By: Jason E. (robotGEEK)
A year after writer/director Mike Hodges and Michael Caine made the genre-defining Get Carter in 1971, they re-teamed for a long-forgotten slice of Pulp Fiction titled Pulp. While this film didn't get quite the same response that Get Carter did, it's not any less entertaining either. I'm sure a lot of it has to do with the fact that audiences didn't quite know what to make of it at first. While Get Carter is a gritty, hard-edged revenge thriller, Pulp takes a complete 180 on similar material, giving it a more light-hearted approach, complete with clever dialogue, sight-gags and a strong dry wit humor that might not connect with everyone. And to be honest, you really have to know what type of film you're getting into to truly enjoy it. But make no mistake, it's a highly enjoyable slice of pulp fiction if you can accept it for what it is. So let's dig in.
Michael Caine stars as Mickey King, a sleazy pulp novelist who goes by various pseudonyms having written such novels as My Gun is Long and The Organ Grinder. When he's hired by former movie star Preston Gilbert (Mickey Rooney), who was big in gangster flicks for a time, to ghost-write his autobiography, King is sucked into Gilbert's real-life gangster connections and all the trouble that comes along with it. King soon discovers that he signed on for more than he bargained for.
Caine plays Michael King with such a large air of sarcastic and somewhat arrogant confidence that it's hard to tell whether you like him or not. While he is originally hired to pen a novel, an autobiography of a former aging movie star, he ultimately becomes a sleuth as he gets caught up in numerous assassination attempts and mistaken identity as he tries to figure out who is trying to kill him and why. There's a colorful cast of characters from all over the world, including the gorgeous Nadia Cassini, who acts as a sort of assistant to the bullishly rude and narcissistic former Hollywood star Preston Gilbert. But the real standout is hands-down Mickey Rooney as the aging former movie star. He's so over the top, surprisingly brutish in his small size, and awkwardly hilarious all at the same time that he steals the show every second he's on screen.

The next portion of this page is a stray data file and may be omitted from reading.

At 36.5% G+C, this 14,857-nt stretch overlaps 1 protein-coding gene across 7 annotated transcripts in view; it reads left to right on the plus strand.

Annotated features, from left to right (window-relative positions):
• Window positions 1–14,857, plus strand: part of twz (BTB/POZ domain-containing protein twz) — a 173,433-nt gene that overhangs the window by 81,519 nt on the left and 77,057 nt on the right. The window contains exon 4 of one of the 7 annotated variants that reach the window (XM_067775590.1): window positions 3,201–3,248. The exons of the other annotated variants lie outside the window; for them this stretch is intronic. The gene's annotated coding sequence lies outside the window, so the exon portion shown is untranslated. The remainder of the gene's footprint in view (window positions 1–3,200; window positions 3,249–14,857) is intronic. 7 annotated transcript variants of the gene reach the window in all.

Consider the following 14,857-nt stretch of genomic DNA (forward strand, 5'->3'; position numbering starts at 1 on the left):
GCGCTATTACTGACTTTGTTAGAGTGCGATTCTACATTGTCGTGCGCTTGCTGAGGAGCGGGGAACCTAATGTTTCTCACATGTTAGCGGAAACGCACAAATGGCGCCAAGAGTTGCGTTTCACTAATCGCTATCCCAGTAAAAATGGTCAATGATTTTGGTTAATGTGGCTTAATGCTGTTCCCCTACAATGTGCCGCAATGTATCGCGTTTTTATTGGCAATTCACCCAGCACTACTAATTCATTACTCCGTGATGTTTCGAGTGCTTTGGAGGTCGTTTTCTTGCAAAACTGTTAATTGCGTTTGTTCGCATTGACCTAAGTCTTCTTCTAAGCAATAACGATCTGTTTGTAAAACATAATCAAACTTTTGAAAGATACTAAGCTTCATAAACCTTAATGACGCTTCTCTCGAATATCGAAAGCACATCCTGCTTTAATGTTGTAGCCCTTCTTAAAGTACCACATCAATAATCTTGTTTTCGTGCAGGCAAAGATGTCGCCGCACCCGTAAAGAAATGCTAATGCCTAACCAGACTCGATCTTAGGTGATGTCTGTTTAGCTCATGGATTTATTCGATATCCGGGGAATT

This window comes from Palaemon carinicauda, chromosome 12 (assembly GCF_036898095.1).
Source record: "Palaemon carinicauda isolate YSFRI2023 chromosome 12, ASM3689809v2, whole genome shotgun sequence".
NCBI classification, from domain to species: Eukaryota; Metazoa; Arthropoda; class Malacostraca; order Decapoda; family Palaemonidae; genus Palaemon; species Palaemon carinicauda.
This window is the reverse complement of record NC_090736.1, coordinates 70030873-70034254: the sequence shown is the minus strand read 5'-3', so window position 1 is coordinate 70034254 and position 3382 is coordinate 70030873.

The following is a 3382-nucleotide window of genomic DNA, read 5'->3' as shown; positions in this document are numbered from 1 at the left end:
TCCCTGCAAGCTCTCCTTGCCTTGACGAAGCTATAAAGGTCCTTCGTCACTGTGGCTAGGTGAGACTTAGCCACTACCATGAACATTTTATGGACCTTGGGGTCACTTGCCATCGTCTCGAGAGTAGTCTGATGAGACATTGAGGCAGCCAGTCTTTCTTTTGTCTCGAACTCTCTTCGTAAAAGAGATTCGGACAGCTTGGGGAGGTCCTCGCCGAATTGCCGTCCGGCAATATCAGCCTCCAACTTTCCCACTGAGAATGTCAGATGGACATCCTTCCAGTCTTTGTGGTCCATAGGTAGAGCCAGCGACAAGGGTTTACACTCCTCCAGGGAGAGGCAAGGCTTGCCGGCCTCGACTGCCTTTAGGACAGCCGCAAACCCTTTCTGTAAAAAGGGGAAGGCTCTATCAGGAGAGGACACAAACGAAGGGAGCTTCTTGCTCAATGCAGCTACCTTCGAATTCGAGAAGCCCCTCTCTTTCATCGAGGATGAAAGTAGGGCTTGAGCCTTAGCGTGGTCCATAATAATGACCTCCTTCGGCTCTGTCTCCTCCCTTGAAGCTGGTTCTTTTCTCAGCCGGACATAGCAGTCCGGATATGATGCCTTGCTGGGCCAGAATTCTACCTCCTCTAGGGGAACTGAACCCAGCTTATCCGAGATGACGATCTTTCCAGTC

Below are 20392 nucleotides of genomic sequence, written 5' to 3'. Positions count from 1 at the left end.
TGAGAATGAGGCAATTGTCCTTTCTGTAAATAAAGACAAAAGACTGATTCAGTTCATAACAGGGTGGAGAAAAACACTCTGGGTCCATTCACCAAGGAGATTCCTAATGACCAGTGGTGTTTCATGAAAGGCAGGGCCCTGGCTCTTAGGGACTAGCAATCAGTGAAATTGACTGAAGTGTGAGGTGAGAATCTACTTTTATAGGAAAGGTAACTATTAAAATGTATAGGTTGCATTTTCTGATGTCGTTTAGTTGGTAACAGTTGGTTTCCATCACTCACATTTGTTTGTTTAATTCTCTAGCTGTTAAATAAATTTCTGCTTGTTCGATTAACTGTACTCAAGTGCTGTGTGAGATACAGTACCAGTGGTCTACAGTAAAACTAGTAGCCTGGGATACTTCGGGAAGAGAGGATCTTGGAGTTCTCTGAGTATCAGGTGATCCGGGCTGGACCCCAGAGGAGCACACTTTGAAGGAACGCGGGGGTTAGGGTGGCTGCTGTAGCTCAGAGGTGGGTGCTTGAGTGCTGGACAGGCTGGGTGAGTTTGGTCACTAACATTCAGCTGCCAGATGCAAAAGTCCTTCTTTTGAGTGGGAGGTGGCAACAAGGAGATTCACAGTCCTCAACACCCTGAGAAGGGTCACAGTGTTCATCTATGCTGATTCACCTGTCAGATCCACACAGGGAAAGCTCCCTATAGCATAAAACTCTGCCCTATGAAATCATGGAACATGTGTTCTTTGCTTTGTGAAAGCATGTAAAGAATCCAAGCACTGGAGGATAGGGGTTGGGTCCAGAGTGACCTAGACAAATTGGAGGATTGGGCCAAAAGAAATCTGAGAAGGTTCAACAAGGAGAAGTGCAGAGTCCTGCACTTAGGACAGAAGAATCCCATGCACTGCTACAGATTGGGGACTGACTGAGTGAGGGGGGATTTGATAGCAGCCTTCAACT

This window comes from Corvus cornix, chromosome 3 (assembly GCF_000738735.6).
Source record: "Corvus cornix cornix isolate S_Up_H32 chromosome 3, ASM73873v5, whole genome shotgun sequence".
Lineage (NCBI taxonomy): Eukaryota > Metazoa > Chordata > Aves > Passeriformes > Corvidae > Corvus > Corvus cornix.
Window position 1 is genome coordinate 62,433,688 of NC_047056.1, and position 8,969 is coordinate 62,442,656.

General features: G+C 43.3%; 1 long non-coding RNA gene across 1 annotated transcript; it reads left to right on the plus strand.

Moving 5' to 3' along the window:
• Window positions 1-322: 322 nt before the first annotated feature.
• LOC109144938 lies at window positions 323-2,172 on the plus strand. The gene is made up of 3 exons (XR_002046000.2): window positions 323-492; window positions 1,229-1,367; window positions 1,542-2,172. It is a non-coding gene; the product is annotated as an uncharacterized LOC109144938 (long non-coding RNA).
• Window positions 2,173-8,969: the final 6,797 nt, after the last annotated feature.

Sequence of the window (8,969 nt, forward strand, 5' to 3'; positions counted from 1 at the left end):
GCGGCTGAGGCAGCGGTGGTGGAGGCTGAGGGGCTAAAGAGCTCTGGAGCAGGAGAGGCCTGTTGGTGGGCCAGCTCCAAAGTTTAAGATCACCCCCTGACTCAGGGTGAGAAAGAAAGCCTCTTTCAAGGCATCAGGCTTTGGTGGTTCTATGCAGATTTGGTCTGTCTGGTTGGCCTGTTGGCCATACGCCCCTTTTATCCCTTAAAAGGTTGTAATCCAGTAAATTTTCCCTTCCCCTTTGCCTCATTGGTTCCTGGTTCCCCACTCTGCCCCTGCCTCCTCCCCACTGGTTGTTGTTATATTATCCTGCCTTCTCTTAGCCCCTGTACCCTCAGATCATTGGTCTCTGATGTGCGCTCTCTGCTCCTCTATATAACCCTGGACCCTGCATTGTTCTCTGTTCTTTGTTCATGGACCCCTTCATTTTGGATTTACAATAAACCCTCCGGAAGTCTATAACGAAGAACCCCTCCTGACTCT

Ultimately, though a bit uneven at times, this early 70's British whodunit is a clever, sometimes unconventional, gangster/thriller/comedy/drama/crime caper that throws a lot of visual narrative at you courtesy of writer/director Mike Hodges (Flash Gordon) strong compositions making full use of it's 70's aesthetic. The humor doesn't always land, but the performances, tight dialogue (Caine narrates the film as well in a somewhat gumshoe way) and constant location changes make it an entertaining endeavor.
Just The Disc
Arrow did an excellent job on this transfer, giving it a brand new 2K scan from the original film elements, supervised by the film's Director of Photography Ousama Rawi. The bright bold colors of the early 70's time period pop in every single frame and it's a strikingly retro piece of pulp filmmaking. Visually, it's about as vibrant as it could possibly get and it looks amazing. The audio is strong (1.0 mono) as well, and it needs to be since Caine is narrating the entire movie. For the hard of hearing or deaf, there are also English (optional) subtitles. Really, the picture and sound are superb from a technical standpoint.
If you're a fan of the film, you'll also want to be sure to dig into the brand new interviews with writer/director Mike Hodges, DoP Ousama Rawi and assistant director John Glen. Very insightful and entertaining. The extra's are rounded out with the original theatrical trailer and newly commissioned cover art by Nathanael Marsh.
Pulp hit's the U.S. on Dec. 12th
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